CADE issues a Competition Compliance Program Guide
The Administrative Council for Economic Defense (“CADE”) has issued a Compliance Program Guide (“Guide”), which provides guidelines for companies on how to implement programs, , known as “compliance programs”, seeking to prevent violations of the economic order. Such programs must be effective in preventing and combating anticompetitive behavior. The Guide is a comprehensive tool that can be easily adopted by small, medium and large size companies.
In accordance with the Guide, a robust program must include: (i) an effective commitment to ethics by companies through the involvement of high level management, allocation of proper resources and autonomy of the manager in charge of the program; (ii) an assessment of the type of risks to which the company may be exposed in its activities, prioritizing compliance in areas that pose greater competition risks; (iii) development of internal training programs, inclusion of compliance provisions in the company’s code of conduct, monitoring the program’s implementation and documenting compliance activities and punishments; and (iv) continuous review and adjustment of the program.
A comprehensive violation prevention program must also be adapted to the market in which the company operates. The goal of the program must be to identify situations of greater risk of violation, as well as establishing conduct and procedures to be followed in situations of possible antitrust infringement. With this is mind, the Guide offers suggestions for measures to be adopted to minimize competition concerns in connection with: (i) markets that are more susceptible to cartel arrangements; (ii) participation in meetings at associations and standards setting organizations, or “SSO”s; and (iii) unilateral conduct and vertical restrictions seeking to exclude competitors.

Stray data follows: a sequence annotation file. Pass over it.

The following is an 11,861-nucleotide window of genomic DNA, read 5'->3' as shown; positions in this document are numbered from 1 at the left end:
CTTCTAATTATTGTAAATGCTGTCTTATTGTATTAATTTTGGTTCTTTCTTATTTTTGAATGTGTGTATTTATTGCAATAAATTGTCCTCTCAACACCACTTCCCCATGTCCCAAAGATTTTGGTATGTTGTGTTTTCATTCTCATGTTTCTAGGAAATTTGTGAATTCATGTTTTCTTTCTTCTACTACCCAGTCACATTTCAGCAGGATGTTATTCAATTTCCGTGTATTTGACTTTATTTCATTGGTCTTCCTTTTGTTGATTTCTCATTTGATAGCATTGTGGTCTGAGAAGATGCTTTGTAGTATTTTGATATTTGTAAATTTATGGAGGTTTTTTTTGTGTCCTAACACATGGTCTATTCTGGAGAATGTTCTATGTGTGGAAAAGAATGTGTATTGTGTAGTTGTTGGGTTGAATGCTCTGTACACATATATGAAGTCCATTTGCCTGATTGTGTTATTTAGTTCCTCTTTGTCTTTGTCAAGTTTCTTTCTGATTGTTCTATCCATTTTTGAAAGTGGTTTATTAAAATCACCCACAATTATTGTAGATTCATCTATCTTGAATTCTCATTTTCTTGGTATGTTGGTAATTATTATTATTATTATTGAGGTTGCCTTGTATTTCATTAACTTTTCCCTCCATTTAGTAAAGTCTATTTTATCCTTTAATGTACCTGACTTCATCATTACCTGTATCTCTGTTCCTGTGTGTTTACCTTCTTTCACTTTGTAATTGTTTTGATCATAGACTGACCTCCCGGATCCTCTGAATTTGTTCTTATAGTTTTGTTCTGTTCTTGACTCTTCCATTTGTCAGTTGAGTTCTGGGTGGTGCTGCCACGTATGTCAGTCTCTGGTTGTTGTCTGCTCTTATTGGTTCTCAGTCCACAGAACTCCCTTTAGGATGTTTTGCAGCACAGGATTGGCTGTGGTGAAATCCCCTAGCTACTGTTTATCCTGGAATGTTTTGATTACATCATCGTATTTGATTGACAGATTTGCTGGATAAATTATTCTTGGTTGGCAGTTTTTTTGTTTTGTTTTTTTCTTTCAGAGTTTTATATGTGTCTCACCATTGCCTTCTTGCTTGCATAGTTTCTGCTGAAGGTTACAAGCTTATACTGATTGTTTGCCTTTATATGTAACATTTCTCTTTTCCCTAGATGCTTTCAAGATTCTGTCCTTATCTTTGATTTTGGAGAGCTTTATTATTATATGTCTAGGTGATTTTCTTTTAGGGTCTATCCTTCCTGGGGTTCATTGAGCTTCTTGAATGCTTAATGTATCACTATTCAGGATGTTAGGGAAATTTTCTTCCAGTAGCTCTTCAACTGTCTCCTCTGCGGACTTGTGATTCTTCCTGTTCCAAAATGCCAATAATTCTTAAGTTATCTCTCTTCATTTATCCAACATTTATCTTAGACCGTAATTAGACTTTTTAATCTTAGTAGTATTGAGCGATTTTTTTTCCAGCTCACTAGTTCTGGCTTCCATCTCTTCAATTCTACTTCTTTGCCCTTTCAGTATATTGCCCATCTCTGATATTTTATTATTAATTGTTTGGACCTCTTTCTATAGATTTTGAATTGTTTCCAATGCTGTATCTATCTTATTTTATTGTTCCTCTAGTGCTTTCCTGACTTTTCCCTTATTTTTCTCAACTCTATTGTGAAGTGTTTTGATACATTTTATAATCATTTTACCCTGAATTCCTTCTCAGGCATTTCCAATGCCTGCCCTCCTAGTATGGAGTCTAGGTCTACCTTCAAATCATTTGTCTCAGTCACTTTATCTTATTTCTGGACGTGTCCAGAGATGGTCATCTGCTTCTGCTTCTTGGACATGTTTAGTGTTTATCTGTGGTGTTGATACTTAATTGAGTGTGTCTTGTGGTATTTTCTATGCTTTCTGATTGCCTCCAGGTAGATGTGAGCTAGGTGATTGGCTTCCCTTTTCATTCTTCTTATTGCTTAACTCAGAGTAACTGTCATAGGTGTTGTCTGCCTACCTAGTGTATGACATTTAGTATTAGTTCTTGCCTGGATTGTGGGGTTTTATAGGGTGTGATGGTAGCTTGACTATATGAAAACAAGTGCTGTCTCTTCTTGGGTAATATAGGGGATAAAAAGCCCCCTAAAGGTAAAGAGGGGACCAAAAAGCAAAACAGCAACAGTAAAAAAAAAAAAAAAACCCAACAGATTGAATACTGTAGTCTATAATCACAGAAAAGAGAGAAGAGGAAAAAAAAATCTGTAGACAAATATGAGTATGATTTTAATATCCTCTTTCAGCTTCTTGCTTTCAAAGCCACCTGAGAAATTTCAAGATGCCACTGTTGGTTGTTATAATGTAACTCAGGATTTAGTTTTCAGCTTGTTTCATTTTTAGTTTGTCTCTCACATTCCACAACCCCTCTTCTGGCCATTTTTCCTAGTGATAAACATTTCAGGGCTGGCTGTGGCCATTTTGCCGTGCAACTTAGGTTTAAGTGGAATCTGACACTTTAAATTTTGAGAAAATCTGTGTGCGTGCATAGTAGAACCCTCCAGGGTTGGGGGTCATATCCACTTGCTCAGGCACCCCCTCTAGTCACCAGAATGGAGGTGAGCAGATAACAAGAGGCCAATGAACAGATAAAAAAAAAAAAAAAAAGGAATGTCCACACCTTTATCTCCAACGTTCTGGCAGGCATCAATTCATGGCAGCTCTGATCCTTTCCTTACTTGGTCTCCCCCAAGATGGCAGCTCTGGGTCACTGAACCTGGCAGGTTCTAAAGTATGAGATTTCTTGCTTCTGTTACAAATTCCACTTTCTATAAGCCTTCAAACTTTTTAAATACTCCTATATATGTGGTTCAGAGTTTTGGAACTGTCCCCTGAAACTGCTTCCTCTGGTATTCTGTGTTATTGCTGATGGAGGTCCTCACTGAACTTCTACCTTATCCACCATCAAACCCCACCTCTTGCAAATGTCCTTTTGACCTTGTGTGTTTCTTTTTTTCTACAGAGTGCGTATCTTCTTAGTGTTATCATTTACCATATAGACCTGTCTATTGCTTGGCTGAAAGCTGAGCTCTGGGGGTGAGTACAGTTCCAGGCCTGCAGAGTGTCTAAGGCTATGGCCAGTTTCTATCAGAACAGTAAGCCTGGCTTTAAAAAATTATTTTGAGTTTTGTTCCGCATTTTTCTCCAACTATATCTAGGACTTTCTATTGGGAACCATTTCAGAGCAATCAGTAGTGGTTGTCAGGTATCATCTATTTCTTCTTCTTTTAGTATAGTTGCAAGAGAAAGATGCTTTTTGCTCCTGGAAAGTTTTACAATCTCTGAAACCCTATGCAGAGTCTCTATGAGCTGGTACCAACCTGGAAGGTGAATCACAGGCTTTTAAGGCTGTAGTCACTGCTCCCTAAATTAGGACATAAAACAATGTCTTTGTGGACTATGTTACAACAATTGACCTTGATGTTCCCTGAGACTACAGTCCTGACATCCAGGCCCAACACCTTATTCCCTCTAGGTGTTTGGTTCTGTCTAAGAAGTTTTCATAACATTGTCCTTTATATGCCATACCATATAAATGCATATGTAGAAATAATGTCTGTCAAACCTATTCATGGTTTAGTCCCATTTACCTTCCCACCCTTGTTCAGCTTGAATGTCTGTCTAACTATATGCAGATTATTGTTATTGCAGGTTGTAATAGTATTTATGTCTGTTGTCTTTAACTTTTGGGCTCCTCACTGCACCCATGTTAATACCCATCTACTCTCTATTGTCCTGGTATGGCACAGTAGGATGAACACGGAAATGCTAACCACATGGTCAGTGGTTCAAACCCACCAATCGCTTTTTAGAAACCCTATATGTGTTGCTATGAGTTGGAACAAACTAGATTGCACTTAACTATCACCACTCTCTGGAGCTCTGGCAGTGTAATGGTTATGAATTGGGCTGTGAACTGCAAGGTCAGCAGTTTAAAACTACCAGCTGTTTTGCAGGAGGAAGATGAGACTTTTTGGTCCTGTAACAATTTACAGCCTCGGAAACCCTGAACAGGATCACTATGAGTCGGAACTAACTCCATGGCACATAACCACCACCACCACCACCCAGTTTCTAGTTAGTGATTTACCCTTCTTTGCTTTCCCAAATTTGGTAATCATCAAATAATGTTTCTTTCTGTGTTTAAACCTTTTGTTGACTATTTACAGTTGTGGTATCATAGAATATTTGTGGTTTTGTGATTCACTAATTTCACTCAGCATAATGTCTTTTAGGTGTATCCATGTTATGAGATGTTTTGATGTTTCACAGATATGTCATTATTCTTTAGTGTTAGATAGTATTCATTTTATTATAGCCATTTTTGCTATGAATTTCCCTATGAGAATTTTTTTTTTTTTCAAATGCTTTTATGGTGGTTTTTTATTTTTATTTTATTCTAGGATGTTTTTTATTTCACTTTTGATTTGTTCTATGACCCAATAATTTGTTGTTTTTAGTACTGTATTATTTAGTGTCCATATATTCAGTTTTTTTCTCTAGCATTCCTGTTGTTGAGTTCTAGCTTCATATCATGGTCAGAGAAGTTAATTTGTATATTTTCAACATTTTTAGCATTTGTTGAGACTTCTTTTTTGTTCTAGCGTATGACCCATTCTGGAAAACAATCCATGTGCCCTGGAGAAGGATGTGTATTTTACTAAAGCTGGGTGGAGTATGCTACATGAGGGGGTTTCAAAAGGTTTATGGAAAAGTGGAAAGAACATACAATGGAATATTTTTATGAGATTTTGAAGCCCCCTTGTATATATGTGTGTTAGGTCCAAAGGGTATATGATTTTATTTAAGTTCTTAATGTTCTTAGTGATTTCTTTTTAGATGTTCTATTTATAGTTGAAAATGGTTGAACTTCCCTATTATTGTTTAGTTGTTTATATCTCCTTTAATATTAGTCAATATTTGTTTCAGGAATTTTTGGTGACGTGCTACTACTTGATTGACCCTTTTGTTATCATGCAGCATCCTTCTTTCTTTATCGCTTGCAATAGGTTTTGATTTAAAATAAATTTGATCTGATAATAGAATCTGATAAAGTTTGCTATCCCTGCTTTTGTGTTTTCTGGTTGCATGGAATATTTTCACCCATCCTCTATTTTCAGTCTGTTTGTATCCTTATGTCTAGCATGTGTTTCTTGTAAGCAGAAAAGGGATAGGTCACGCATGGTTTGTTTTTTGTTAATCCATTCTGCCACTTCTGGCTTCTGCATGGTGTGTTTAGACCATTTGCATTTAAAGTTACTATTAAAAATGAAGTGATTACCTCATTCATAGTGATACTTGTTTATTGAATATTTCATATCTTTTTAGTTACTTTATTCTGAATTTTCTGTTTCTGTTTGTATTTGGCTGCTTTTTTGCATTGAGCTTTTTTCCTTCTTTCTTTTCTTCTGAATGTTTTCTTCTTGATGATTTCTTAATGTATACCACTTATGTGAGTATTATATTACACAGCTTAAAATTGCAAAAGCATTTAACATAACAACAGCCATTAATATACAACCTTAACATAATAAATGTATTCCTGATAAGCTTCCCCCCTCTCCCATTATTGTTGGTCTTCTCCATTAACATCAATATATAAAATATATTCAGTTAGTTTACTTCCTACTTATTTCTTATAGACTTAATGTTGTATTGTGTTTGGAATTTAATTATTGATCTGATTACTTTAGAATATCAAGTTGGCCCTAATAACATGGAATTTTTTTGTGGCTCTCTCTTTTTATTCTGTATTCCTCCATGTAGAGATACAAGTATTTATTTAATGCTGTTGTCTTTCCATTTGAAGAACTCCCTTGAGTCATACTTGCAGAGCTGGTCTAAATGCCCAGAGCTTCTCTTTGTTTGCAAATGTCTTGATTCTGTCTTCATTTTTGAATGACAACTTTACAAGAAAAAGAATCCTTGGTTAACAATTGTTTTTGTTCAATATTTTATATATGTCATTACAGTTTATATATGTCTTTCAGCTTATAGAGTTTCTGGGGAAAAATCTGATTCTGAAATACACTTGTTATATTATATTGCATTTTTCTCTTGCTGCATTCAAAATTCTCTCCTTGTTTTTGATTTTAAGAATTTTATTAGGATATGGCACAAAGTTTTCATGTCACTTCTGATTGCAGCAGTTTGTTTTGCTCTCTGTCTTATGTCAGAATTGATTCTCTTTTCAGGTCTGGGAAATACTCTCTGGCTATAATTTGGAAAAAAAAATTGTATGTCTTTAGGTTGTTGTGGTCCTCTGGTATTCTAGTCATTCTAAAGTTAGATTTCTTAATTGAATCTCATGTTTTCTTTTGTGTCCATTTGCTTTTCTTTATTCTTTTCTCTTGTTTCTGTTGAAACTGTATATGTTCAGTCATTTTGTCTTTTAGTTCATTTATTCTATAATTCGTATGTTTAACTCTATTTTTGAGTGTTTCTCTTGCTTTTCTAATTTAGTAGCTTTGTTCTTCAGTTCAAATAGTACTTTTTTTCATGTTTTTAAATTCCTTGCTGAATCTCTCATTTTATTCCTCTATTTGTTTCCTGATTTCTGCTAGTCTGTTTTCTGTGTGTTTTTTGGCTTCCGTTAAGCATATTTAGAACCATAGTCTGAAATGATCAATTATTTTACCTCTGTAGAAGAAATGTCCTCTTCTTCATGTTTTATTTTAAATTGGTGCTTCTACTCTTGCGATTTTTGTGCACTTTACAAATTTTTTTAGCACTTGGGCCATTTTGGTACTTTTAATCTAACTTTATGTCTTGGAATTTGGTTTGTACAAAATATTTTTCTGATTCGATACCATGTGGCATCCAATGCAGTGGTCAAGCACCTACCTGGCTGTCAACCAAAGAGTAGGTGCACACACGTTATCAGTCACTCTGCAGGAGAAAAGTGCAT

In addition to detecting risks, effective programs must allow prompt identification of any violation. This promptness may translate into several benefits to companies, such as obtaining administrative and criminal exemptions as a result of the execution of a leniency agreement. In order to obtain such benefit the company must be the first to present itself to CADE to report the violation and confess its participation.
Even if the company does not qualify for a leniency agreement, having a solid compliance program may bring other advantages. One advantage is the possibility of executing a cease and desist commitment agreement through which the company is assured of a reduction in the expected fine in exchange for co-operation with the investigation. Although it is not sufficient to avert the possibility of penalties being imposed by CADE, compliance programs may also have a favorable impact in the stipulation of fines.
The English version of the Guide can be accessed by clicking here: